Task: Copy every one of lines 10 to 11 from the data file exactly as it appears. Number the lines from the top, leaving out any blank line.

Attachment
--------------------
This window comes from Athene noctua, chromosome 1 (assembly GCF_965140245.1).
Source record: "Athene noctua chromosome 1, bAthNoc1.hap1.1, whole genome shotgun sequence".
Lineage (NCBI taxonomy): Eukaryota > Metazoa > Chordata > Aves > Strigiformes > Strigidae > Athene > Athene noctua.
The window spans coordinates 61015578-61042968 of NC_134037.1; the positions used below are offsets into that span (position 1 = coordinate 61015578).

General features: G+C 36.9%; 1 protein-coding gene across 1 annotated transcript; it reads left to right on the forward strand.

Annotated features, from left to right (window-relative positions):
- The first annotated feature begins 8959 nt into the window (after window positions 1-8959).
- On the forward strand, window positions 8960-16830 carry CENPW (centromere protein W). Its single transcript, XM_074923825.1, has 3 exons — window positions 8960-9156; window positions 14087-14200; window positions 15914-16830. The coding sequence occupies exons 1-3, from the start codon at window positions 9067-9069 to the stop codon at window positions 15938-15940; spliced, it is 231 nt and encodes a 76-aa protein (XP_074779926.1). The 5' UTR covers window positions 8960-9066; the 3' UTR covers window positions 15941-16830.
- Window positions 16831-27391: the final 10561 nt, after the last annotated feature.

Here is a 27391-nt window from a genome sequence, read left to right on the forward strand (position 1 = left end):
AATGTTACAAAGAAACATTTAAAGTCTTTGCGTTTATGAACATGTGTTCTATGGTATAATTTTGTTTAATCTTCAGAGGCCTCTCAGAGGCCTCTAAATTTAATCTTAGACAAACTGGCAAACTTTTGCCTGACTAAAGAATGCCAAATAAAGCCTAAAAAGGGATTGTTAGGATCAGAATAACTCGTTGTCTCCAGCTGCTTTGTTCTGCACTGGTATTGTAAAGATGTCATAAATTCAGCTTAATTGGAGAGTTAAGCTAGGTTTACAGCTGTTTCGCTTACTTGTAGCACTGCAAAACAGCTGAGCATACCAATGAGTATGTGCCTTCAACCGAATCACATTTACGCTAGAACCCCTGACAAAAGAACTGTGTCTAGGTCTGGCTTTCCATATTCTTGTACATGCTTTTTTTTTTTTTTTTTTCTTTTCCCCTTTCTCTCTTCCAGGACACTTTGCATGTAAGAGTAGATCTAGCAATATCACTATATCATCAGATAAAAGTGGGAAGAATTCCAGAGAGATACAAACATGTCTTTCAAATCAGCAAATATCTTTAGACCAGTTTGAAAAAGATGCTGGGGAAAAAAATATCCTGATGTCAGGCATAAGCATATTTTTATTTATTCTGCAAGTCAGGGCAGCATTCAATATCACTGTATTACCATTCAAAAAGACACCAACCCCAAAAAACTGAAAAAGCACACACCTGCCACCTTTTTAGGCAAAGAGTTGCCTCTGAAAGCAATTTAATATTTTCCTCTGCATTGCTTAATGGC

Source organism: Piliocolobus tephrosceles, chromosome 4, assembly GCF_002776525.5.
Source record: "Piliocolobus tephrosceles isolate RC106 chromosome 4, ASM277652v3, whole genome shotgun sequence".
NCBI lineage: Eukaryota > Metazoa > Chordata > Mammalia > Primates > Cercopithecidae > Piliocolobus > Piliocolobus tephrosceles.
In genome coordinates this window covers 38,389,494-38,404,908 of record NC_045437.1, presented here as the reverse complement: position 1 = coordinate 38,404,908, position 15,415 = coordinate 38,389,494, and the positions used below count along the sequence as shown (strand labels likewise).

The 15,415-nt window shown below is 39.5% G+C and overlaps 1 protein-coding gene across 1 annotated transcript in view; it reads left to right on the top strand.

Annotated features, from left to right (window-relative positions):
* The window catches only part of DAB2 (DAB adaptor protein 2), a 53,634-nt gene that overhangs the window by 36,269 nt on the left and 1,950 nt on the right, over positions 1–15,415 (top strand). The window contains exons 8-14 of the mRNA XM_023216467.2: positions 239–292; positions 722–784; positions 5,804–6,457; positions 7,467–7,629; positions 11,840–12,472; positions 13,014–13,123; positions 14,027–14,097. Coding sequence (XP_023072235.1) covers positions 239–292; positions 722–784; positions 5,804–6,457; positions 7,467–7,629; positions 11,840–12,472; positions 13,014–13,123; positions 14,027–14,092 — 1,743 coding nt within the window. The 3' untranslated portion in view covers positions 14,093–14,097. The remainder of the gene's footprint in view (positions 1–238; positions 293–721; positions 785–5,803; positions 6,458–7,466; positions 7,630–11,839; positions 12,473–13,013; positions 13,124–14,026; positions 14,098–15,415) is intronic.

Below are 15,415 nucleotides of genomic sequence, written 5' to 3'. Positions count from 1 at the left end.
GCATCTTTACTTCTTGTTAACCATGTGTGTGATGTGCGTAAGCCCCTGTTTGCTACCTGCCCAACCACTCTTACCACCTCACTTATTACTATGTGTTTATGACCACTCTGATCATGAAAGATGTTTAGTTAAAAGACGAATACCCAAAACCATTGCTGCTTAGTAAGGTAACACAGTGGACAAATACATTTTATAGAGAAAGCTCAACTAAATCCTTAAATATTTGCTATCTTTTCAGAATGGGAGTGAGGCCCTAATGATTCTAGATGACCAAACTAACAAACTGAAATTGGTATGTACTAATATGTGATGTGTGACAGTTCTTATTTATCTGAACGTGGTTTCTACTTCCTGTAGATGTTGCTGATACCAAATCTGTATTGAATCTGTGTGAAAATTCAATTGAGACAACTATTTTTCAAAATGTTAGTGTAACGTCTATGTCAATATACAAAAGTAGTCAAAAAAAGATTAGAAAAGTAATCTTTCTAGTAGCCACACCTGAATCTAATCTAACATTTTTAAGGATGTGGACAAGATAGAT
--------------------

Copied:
Here is a 27391-nt window from a genome sequence, read left to right on the forward strand (position 1 = left end):
AATGTTACAAAGAAACATTTAAAGTCTTTGCGTTTATGAACATGTGTTCTATGGTATAATTTTGTTTAATCTTCAGAGGCCTCTCAGAGGCCTCTAAATTTAATCTTAGACAAACTGGCAAACTTTTGCCTGACTAAAGAATGCCAAATAAAGCCTAAAAAGGGATTGTTAGGATCAGAATAACTCGTTGTCTCCAGCTGCTTTGTTCTGCACTGGTATTGTAAAGATGTCATAAATTCAGCTTAATTGGAGAGTTAAGCTAGGTTTACAGCTGTTTCGCTTACTTGTAGCACTGCAAAACAGCTGAGCATACCAATGAGTATGTGCCTTCAACCGAATCACATTTACGCTAGAACCCCTGACAAAAGAACTGTGTCTAGGTCTGGCTTTCCATATTCTTGTACATGCTTTTTTTTTTTTTTTTTTCTTTTCCCCTTTCTCTCTTCCAGGACACTTTGCATGTAAGAGTAGATCTAGCAATATCACTATATCATCAGATAAAAGTGGGAAGAATTCCAGAGAGATACAAACATGTCTTTCAAATCAGCAAATATCTTTAGACCAGTTTGAAAAAGATGCTGGGGAAAAAAATATCCTGATGTCAGGCATAAGCATATTTTTATTTATTCTGCAAGTCAGGGCAGCATTCAATATCACTGTATTACCATTCAAAAAGACACCAACCCCAAAAAACTGAAAAAGCACACACCTGCCACCTTTTTAGGCAAAGAGTTGCCTCTGAAAGCAATTTAATATTTTCCTCTGCATTGCTTAATGGC